It has been more than three months since the U.S. Supreme Court slammed Mississippi District Attorney Doug Evans for his prejudicial handling of the serial prosecution of Curtis Flowers.

It was expected — even his wife told a reporter that she anticipated this — that Evans would recuse himself and let someone else decide whether a possibly unprecedented seventh trial is in order. Yet Evans has not done so. What is he waiting for?

If the district attorney is convinced, as he says, that Flowers is guilty of the quadruple homicide in 1996 at the former Tardy Furniture store in Winona, Evans is only making it less likely that a conviction will stick if he stays associated with the case.

His role in prosecuting this horrible crime over the past two decades is beyond repair. In the four trials that produced a guilty verdict, all have been thrown out on appeal, mostly due to what state and federal courts have said was prosecutorial misconduct in trying to keep black people off the jury.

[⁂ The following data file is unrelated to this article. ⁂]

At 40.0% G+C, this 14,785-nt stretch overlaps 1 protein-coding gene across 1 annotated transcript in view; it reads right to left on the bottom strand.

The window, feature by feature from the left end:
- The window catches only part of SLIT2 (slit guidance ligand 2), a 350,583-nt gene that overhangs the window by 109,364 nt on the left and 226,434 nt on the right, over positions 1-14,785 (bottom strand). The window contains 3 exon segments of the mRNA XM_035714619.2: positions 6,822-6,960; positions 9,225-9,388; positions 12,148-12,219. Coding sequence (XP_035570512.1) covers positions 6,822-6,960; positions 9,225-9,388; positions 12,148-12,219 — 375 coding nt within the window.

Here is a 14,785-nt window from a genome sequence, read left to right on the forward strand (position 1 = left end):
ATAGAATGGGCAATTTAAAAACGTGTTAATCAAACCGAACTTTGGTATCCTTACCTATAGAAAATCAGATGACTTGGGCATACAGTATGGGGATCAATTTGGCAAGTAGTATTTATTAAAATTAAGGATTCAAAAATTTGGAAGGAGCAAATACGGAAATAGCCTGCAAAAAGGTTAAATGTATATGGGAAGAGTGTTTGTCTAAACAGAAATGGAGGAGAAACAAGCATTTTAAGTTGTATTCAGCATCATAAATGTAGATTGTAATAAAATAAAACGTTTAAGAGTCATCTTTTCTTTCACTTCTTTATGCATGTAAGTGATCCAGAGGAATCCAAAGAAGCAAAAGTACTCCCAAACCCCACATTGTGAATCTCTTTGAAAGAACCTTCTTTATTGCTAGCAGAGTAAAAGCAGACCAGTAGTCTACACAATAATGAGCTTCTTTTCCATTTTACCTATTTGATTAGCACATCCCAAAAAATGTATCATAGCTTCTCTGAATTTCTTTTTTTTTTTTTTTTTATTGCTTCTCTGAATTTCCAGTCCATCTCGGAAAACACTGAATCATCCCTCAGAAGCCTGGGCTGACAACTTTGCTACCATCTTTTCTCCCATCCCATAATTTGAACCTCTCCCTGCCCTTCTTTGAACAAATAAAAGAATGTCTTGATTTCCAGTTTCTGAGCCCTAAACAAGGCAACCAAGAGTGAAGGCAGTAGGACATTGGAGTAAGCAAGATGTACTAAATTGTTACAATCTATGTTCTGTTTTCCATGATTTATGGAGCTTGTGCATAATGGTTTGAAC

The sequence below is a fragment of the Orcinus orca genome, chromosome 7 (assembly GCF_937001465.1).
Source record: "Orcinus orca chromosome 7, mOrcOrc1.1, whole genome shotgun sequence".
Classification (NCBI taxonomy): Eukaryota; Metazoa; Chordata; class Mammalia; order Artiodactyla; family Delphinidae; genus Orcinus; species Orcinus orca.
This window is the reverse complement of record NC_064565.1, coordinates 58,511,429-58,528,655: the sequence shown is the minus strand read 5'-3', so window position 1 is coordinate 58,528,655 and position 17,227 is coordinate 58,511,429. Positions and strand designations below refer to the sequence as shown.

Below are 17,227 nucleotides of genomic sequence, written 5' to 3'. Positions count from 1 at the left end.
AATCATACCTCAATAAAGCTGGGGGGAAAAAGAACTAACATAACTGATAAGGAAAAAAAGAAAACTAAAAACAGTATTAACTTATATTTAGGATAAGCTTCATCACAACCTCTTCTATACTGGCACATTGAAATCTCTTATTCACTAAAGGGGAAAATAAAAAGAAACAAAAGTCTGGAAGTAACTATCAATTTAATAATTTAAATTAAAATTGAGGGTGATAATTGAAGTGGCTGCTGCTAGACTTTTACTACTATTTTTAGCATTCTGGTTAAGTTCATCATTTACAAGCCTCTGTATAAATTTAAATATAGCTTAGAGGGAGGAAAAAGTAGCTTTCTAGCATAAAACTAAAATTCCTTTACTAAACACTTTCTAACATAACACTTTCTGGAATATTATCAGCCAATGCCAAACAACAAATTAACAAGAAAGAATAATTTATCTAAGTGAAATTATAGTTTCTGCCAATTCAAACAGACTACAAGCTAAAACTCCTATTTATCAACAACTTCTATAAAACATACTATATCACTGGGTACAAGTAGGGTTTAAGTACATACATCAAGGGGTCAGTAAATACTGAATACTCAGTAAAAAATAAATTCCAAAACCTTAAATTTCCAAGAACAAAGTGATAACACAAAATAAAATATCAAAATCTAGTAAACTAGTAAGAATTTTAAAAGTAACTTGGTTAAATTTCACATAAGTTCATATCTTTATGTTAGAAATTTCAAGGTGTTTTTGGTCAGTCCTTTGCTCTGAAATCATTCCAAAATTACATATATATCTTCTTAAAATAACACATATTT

Recently, Flowers was moved from Parchman’s death row and is now in the Winston County jail. His lawyer is arguing that Flowers is entitled to bail and, more significantly, that the presiding judge should throw out the charges in light of the Supreme Court’s decision.

Getting bail is probably more likely than having the charges dismissed.

Maybe one more trial is in order, as long as Evans has nothing to do with it. Although it’s been documented that some of the evidence against Flowers was tainted and possibly coerced, there remains some incriminating circumstantial evidence against him, including being seen in the vicinity of the crime on the morning of the murders and a believable motive for committing them.

A fresh set of prosecutorial eyes needs to examine the evidence and decide whether there is really enough to proceed. Evans has too much pride invested in this case to make that determination objectively.

He needs to step aside, either requesting that the Attorney General’s office or a district attorney from another jurisdiction take over. And he should do so without further delay.

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